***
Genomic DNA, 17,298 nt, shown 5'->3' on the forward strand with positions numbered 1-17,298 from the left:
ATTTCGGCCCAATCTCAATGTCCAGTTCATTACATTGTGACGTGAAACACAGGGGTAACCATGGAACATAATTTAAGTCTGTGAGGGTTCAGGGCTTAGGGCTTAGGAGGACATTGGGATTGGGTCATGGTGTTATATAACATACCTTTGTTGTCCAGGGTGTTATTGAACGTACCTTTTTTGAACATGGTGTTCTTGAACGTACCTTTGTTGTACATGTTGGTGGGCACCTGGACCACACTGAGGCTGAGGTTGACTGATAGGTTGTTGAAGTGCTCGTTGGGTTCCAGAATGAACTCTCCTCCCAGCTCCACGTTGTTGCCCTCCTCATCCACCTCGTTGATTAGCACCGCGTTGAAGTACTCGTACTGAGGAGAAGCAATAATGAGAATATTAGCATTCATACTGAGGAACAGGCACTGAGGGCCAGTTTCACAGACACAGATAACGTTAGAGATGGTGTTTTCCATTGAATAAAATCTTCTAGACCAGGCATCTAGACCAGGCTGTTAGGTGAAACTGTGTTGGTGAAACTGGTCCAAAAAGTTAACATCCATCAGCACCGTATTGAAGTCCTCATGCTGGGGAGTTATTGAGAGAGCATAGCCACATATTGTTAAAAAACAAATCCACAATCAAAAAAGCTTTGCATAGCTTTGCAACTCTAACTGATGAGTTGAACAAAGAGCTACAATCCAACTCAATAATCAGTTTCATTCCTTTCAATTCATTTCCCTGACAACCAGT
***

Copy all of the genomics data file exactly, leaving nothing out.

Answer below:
Genomic DNA, 17,298 nt, shown 5'->3' on the forward strand with positions numbered 1-17,298 from the left:
ATTTCGGCCCAATCTCAATGTCCAGTTCATTACATTGTGACGTGAAACACAGGGGTAACCATGGAACATAATTTAAGTCTGTGAGGGTTCAGGGCTTAGGGCTTAGGAGGACATTGGGATTGGGTCATGGTGTTATATAACATACCTTTGTTGTCCAGGGTGTTATTGAACGTACCTTTTTTGAACATGGTGTTCTTGAACGTACCTTTGTTGTACATGTTGGTGGGCACCTGGACCACACTGAGGCTGAGGTTGACTGATAGGTTGTTGAAGTGCTCGTTGGGTTCCAGAATGAACTCTCCTCCCAGCTCCACGTTGTTGCCCTCCTCATCCACCTCGTTGATTAGCACCGCGTTGAAGTACTCGTACTGAGGAGAAGCAATAATGAGAATATTAGCATTCATACTGAGGAACAGGCACTGAGGGCCAGTTTCACAGACACAGATAACGTTAGAGATGGTGTTTTCCATTGAATAAAATCTTCTAGACCAGGCATCTAGACCAGGCTGTTAGGTGAAACTGTGTTGGTGAAACTGGTCCAAAAAGTTAACATCCATCAGCACCGTATTGAAGTCCTCATGCTGGGGAGTTATTGAGAGAGCATAGCCACATATTGTTAAAAAACAAATCCACAATCAAAAAAGCTTTGCATAGCTTTGCAACTCTAACTGATGAGTTGAACAAAGAGCTACAATCCAACTCAATAATCAGTTTCATTCCTTTCAATTCATTTCCCTGACAACCAGT